The posts attracted attention. Numerous people re-posted and commented on the plaintiffs’ character, racism and ability to perform their jobs. One plaintiff was fired from her job at the Canada Border Services Agency and could not obtain work with the RCMP or any other branch of the federal government. Another plaintiff, a teacher, was investigated by the Ontario College of Teachers, had a job offer rescinded from the Ottawa Catholic School Board, and lost her job at a restaurant. “The Plaintiffs’ home was vandalized, their neighbour’s car seriously damaged, and their friends and family were subjected to death threats and harassing phone calls and social media messages.” The plaintiffs brought an action in defamation against the defendant, and moved for summary judgment.

      Justice Smith first examined whether the case was appropriate for summary judgment, which the defendant did not dispute. There was no issue that the defendant was the author of the social media posts and that they were about the plaintiffs, nor that the defendant had published the posts by sharing them on Instagram and Twitter. Justice Smith easily concluded that the defendant’s posts and re-posts (excerpted in detail in the decision) were defamatory in that they tended to lower the plaintiffs’ reputations in the eyes of a reasonable person. While the defendant argued that a reasonable person “would understand that the words spoken by the defendant were reflective of the context of the Screenshot of the video posted by the plaintiff,” the posts clearly stated and implied that the plaintiffs were racists, that they were mocking the death of George Floyd, and generally suggested improper conduct.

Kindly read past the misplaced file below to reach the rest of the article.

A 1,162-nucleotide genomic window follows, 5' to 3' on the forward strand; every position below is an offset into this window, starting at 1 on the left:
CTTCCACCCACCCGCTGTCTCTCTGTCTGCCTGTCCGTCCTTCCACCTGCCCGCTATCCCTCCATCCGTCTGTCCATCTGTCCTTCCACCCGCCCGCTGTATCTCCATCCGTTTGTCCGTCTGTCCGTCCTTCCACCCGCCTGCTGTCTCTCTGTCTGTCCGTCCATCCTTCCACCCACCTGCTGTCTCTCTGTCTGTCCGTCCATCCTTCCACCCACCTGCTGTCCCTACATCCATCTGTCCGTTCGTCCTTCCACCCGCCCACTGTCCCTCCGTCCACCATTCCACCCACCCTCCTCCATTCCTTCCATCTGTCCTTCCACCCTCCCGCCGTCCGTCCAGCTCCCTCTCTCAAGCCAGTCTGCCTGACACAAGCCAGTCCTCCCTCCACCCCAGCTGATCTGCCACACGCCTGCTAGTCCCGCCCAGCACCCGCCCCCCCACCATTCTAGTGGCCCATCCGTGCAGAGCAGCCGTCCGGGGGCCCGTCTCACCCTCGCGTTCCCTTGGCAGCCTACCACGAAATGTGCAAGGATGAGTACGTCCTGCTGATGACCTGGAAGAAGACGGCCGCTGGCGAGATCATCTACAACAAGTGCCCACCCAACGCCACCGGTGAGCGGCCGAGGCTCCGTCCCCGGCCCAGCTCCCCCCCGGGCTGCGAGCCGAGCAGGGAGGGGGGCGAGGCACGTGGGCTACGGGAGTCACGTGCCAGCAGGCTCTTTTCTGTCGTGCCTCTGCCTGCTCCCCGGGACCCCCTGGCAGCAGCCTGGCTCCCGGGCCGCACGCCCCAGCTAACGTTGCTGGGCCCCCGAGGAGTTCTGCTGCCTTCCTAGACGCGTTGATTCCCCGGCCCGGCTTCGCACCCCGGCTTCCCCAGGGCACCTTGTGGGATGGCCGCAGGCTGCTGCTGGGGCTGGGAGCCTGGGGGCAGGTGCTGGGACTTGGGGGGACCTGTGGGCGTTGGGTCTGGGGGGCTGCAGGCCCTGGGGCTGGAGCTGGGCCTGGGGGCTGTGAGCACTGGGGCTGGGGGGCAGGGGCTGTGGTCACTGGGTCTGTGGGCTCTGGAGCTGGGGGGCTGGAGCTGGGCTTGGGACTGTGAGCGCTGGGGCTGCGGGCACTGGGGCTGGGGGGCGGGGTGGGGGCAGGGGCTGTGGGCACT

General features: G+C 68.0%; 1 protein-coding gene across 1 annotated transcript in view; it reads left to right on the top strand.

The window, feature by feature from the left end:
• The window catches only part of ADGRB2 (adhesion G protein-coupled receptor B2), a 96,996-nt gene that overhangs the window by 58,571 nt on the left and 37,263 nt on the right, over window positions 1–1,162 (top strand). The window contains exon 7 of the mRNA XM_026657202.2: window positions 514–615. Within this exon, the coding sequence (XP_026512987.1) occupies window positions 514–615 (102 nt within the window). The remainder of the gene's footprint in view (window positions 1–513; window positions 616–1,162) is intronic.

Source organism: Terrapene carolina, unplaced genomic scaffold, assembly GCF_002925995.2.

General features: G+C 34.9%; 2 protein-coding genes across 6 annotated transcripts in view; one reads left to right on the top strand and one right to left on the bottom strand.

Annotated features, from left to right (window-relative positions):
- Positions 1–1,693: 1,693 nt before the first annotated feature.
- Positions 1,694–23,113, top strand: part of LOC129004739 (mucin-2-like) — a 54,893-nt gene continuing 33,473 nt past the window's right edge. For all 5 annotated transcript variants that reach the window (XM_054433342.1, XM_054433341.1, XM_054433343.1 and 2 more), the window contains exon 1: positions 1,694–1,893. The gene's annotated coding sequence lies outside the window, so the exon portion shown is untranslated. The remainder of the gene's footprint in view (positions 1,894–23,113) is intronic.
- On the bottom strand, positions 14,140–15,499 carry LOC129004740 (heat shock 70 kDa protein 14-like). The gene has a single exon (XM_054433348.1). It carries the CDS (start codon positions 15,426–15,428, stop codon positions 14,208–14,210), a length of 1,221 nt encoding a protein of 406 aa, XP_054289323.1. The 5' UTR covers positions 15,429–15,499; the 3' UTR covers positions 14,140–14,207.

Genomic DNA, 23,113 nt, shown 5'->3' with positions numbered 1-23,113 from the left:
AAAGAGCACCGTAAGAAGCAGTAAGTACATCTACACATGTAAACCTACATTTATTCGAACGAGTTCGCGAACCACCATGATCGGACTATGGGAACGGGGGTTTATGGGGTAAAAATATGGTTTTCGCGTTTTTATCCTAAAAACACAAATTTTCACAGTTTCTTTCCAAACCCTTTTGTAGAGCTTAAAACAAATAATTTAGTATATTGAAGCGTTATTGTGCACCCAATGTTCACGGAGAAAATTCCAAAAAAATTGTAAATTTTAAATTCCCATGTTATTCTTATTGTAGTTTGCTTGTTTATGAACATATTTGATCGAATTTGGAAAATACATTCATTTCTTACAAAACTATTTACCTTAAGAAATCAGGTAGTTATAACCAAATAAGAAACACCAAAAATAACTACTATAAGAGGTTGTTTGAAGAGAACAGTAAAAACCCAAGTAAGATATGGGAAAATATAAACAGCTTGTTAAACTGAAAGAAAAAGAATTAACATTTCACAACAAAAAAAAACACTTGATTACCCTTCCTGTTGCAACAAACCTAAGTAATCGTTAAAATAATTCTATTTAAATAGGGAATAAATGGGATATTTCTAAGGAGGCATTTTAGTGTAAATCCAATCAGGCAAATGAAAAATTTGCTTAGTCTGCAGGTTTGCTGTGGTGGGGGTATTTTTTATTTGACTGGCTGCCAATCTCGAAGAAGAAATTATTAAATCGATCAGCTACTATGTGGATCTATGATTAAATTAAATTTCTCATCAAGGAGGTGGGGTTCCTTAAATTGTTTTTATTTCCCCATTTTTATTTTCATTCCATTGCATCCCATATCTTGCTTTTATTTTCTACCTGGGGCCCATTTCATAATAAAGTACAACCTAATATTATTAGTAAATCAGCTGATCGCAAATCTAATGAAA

The defendant raised the defences of justification and fair comment, but the court held that neither defence was made out. The defendant had stated at discovery that she did not know the plaintiffs, never made any inquiry as to the background of the screenshot, and never actually saw the video, while nonetheless being convinced it was racist. While one of the plaintiffs had made an “apology” on social media, the judge held that understood in context, the apology was a justifiable response to the backlash she had experienced, and she had always maintained there was no racist intent or content in the video. The judge also held that the actions of the plaintiffs’ employers were evidence of no more than the employers’ opinions, and did not constitute “evidence that an alleged act of racism is true.” The plaintiffs’ own affidavits explained the entire video and its context, and proved that there was no racism contained in or implied by the video. The defence of justification was therefore not made out because the defamatory statements untrue.